They say that good things come to those who wait. Honestly, I think it could also be said that good things come to those who work. Work has become a cuss word to many of us. It does not matter what your background is, many of us struggle to embrace the idea of work as a good thing. We associate work with a dreaded 9-5 job where we are simply another cog in the machine. Of course this incorporates a type of work, but it is a job. A job is a place of employment. Work is action. Perhaps part of the problem is first finding purpose that is meaningful and therefore worthy of our best work. But even when some of us find that kind of work, there can be major mental blocks that stop us from ever putting in the effort. Maybe it’s fear. Maybe it’s past hurt. Maybe it’s new limitations we have to learn to live with.
Or maybe you are like me and realize that you put just enough effort in to make it look like you are working, but not enough effort to create forward momentum. I am the master of working a lot and never getting anything done. I don’t want to be thought of as lazy so I do a lot of things. I also enjoy the path of least resistance and quickly jump from task to task to avoid conflict and/or hardship. But I had to face myself in the mirror and recognize that some of the reasons why I’m still stuck in a rut is because I expect 110% reward for 20% effort. And that my friends was a very ugly truth I had to face.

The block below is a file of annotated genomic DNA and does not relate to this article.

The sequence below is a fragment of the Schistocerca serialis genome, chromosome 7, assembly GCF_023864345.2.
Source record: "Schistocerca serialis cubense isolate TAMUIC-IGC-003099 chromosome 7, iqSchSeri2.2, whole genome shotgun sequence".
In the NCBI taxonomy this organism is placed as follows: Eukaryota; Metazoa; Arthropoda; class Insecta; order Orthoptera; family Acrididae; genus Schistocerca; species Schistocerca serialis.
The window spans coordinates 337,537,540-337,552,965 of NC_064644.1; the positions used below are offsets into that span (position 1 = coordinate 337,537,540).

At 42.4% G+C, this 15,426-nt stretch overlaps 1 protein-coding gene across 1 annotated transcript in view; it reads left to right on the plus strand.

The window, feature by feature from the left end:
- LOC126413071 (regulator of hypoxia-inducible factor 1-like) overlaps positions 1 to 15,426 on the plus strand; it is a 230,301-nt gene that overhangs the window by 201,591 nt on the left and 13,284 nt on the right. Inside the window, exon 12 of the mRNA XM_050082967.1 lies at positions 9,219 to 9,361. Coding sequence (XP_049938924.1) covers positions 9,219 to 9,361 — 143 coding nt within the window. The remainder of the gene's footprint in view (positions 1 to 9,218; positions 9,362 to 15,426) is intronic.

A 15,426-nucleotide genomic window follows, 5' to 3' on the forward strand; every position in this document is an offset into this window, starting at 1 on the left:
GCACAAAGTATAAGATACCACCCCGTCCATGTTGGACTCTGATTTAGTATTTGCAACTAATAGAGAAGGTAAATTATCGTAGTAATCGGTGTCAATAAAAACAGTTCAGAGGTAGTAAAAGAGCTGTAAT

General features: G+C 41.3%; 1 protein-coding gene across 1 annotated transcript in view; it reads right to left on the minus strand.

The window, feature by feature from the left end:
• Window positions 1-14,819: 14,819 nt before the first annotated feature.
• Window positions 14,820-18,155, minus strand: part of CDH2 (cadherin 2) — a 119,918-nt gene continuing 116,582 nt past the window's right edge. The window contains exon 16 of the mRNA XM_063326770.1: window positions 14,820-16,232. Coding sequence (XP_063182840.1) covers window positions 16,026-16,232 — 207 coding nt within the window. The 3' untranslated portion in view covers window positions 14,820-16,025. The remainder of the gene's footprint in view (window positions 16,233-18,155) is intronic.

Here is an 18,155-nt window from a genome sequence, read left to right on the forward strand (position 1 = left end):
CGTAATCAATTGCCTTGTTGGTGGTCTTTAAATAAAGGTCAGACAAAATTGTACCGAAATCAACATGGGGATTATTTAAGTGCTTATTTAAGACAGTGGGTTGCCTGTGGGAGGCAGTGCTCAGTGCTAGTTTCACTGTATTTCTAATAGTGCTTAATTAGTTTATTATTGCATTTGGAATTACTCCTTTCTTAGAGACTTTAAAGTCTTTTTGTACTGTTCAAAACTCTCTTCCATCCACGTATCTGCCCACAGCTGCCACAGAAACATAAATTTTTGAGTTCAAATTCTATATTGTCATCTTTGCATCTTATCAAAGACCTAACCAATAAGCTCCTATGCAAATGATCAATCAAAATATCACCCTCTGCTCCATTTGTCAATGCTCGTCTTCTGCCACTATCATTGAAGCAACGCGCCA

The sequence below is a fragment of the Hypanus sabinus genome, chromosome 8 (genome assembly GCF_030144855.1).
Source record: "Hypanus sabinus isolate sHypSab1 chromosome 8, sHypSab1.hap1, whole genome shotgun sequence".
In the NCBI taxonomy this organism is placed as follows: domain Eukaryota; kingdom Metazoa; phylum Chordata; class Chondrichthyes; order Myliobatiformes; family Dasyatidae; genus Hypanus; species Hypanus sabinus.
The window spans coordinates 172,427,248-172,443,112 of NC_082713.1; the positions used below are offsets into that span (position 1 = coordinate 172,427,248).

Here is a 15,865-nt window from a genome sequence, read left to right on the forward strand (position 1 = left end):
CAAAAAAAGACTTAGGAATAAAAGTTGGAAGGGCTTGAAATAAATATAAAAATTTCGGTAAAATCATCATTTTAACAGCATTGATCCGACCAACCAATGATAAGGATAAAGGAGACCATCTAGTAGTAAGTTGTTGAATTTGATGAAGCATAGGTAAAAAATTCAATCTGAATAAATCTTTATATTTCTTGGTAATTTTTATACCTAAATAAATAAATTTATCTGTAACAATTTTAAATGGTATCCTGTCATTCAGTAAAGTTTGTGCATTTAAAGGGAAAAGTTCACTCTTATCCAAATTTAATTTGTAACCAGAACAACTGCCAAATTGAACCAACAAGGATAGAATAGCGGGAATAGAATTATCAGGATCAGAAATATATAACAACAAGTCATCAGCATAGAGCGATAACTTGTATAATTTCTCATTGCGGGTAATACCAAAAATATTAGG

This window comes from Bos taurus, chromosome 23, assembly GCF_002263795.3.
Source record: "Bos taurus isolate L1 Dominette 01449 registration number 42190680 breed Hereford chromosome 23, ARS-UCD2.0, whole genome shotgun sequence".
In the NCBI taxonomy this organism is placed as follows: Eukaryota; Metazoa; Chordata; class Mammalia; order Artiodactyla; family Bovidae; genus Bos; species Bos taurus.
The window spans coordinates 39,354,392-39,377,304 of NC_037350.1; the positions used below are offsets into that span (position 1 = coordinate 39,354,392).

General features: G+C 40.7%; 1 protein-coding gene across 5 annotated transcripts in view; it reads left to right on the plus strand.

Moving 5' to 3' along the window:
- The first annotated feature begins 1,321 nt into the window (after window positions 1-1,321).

I never set out to be that person. I do work hard but I also work on peripheral tasks that take away from meaningful work. When I spend so much time on tasks that distract me its easy to feel like I am getting a lot accomplished. At the same time I’m only ever really moving laterally. Many of us have been there before. Let me set the scene. You want to have a profitable blog so you dreamcast, create the perfect vision board, find your perfect niche, and get your branding on point. Now all you need is the content. Suddenly, you’re struck with paralysis but decide you’ve got to start somewhere. This blog isn’t going to write itself.
You begin with the goal of writing one blog post. That is manageable and realistic. You get distracted when you get to your desk because your office space has clutter so you decide to quickly tidy up. As you are cleaning off your desk you end up with a pile of papers that need to be organized. Since you still have a fair bit of motivation you figure you’ll get those organized. Once you finish organizing those papers, you notice you have no folders or place to put your newly organized pile of papers. After looking around you settle on a shelf you can rearrange to make space for the papers. As you do that, those items need a new home and decide to take them to a shelf the living room. When you get to the living room, there are a few odds and ends lying on that shelf that need to be moved in order to re-home your displaced items. This continues on and on and before you know it, you’ve gathered laundry, done the dishes, swept the floor, begun organizing your pantry, cleaned out the car, organized your purse, taken the dog on a walk, ran to the store for folders, stopped at your favorite coffee shop (and stayed for a half an hour chat), run a few errands, stopped by a thrift store, grabbed a few groceries that were on sale, washed the dog, and made umpteen number of lists for various projects. Finally, you sit back down at your computer to write that blog and realize you are completely out of motivation and the day is gone.